In Spring 2016, Unbroken Brain: A Revolutionary New Way of Understanding Addiction was published by St. Martin’s Press. She was a 2015 Soros Media fellow, which supported her in writing this book.

Contents Of The Book
Needle point

A history of addiction

The nature of addiction

Intense world

The myth of the addictive personality


Hell is junior high school

Transitive nightfall

On dope and dopamine

Set and setting

Love and addiction

Risky business


The problem with bottom

Antisocial behavior

The 12-step conundrum

Harm reduction

The kiwi approach

Teaching recovery

Neurodiversity and the future of addiction.

What The Book Talks About

In this book ,the author uses her personal experience with addiction and over a quarter century studying and reporting on addictions research to unequivocally state what’s really going on with addiction.

Addiction may be tied to the brain, but it is hardly a disease of the brain the way Alzheimer’s is. And if it is a sickness, it isn’t a sickness the way cancer is. Addiction isn’t tied to a body part or a physical system in that way. If we insist on calling it a disease, then we should say that it is a disease of the whole person or something like a sickness in the way we live. It is tied up, of its very nature, with action and the will, with feelings, and with relationships.

There are so many myths about addiction, the book reminds us. For example, there is the idea that once an addict, always an addict. And then there is the idea that mere exposure to a drug or behavior causes addiction.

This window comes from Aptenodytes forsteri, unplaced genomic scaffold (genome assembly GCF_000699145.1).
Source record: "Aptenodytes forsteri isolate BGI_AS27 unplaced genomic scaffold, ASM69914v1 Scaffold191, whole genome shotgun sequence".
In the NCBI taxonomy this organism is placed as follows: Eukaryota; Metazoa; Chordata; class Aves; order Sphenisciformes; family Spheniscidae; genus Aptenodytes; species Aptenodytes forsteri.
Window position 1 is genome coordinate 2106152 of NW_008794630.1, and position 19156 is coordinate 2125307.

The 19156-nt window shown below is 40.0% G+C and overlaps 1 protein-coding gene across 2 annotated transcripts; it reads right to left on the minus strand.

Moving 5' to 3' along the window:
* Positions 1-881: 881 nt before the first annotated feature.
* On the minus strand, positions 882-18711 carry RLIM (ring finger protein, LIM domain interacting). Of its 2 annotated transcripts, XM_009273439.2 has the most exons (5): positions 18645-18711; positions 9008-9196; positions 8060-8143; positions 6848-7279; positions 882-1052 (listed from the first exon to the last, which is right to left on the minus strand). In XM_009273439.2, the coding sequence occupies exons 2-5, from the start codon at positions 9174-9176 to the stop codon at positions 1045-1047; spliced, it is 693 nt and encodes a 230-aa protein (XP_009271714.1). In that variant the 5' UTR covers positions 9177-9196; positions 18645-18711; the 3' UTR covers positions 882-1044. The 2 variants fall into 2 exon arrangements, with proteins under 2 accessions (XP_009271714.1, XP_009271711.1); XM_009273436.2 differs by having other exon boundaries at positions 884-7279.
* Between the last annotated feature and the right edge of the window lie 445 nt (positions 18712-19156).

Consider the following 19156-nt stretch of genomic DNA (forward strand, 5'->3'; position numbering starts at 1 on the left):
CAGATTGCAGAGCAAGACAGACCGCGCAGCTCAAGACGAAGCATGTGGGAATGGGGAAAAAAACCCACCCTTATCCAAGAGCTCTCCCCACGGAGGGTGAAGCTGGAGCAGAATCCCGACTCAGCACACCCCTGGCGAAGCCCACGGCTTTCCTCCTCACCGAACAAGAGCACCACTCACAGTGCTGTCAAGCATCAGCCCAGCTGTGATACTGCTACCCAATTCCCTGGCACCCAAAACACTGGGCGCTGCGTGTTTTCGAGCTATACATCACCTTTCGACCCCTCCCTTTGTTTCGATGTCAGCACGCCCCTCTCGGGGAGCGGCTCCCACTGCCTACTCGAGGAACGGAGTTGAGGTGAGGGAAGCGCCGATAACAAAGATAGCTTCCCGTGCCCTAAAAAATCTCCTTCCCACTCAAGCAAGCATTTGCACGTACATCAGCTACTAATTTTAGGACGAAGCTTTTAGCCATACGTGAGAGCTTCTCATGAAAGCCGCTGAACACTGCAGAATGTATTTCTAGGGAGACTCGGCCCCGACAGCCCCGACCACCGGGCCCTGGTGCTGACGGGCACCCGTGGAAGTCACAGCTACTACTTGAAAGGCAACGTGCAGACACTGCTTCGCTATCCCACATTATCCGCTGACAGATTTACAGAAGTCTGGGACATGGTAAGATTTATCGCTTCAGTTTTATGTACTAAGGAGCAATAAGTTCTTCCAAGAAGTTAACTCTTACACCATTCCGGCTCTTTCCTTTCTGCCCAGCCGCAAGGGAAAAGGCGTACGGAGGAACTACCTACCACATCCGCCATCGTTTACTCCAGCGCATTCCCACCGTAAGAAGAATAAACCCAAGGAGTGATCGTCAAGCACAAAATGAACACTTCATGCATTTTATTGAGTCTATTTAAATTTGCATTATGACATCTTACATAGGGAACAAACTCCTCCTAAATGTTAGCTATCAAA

The facts are: The substantial majority of people who try drugs or potentially addictive activities (such as gambling) do not become addicts.

And the bulk of those who do will eventually give up their addictions.
Addiction, Szalavitz notices, is, predominantly, a problem of youth.

Most addicts get started when they’re still kids. And, remarkably, most addicts give up their addiction by the time they reach their 30s. In effect, they age out of their addiction.

The author hypothesizes that, addiction is a developmental disorder . Specifically, it is a learning disorder, by which she means, in the first instance, that people, kids mostly, learn to be addicts.

That is, they develop the habits of pleasure, action, reaction, etc., that makes up their addiction.

The vast majority of addicts have suffered great trauma early on in life. Sexual abuse or other forms of violence, the loss of a parent, divorce are not uncommon antecedents of addiction.

The cliche that addiction begins as a form of self-medication is probably right. The future addict learns to use the drug as part of an economy of feeling and action. It’s not the drug, or the behavior, that is the source of the addiction. The substance is a tool or a technique for an ultimately inadequate self- mastery and control.

There is a lot discussed in this book about addiction my advise to you is to get a copy and discover more since i cannot possibly put out everything discussed in the book here.

Best Place to Buy The Book

The best place I recommend you buy the book is on Amazon. The price there is fair and according to my research, it is the most trusted online store at the moment. It will also be very convenient for you to buy there if you were planning to do more online shopping today.

Buy the unbroken brain book here

My Thoughts
This is a great and interesting book!

It is well written to help you understand more about addiction.

I think i would recommend this book to somebody dealing with a form of addiction. It surely does provide great insight on the topic.


Feel free to leave in your comments as well
as your questions.

I hope you found this review useful to you.